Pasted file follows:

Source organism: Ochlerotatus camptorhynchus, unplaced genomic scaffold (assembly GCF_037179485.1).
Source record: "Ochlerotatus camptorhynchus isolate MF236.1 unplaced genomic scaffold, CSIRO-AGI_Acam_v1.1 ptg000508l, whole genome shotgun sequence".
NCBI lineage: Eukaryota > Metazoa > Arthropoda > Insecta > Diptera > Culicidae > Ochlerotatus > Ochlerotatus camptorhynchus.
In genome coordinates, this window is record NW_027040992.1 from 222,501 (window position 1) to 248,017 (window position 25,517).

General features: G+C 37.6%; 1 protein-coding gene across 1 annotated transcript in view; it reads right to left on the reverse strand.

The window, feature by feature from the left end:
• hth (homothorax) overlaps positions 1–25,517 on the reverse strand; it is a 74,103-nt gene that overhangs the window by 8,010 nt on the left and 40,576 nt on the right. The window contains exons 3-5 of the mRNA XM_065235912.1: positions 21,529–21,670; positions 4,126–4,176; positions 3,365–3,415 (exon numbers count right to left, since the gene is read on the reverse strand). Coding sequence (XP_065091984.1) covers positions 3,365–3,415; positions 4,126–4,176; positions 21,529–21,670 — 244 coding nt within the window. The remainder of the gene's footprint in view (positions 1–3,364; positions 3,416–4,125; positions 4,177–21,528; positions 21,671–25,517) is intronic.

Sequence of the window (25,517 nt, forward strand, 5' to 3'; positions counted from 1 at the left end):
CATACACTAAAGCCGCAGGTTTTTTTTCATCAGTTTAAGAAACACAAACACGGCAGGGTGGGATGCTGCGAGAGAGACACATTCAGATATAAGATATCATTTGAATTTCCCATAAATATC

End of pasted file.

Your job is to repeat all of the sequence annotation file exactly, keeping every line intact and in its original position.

Source organism: Ochlerotatus camptorhynchus, unplaced genomic scaffold (assembly GCF_037179485.1).
Source record: "Ochlerotatus camptorhynchus isolate MF236.1 unplaced genomic scaffold, CSIRO-AGI_Acam_v1.1 ptg000508l, whole genome shotgun sequence".
NCBI lineage: Eukaryota > Metazoa > Arthropoda > Insecta > Diptera > Culicidae > Ochlerotatus > Ochlerotatus camptorhynchus.
In genome coordinates, this window is record NW_027040992.1 from 222,501 (window position 1) to 248,017 (window position 25,517).

General features: G+C 37.6%; 1 protein-coding gene across 1 annotated transcript in view; it reads right to left on the reverse strand.

The window, feature by feature from the left end:
• hth (homothorax) overlaps positions 1–25,517 on the reverse strand; it is a 74,103-nt gene that overhangs the window by 8,010 nt on the left and 40,576 nt on the right. The window contains exons 3-5 of the mRNA XM_065235912.1: positions 21,529–21,670; positions 4,126–4,176; positions 3,365–3,415 (exon numbers count right to left, since the gene is read on the reverse strand). Coding sequence (XP_065091984.1) covers positions 3,365–3,415; positions 4,126–4,176; positions 21,529–21,670 — 244 coding nt within the window. The remainder of the gene's footprint in view (positions 1–3,364; positions 3,416–4,125; positions 4,177–21,528; positions 21,671–25,517) is intronic.

Sequence of the window (25,517 nt, forward strand, 5' to 3'; positions counted from 1 at the left end):
CATACACTAAAGCCGCAGGTTTTTTTTCATCAGTTTAAGAAACACAAACACGGCAGGGTGGGATGCTGCGAGAGAGACACATTCAGATATAAGATATCATTTGAATTTCCCATAAATATC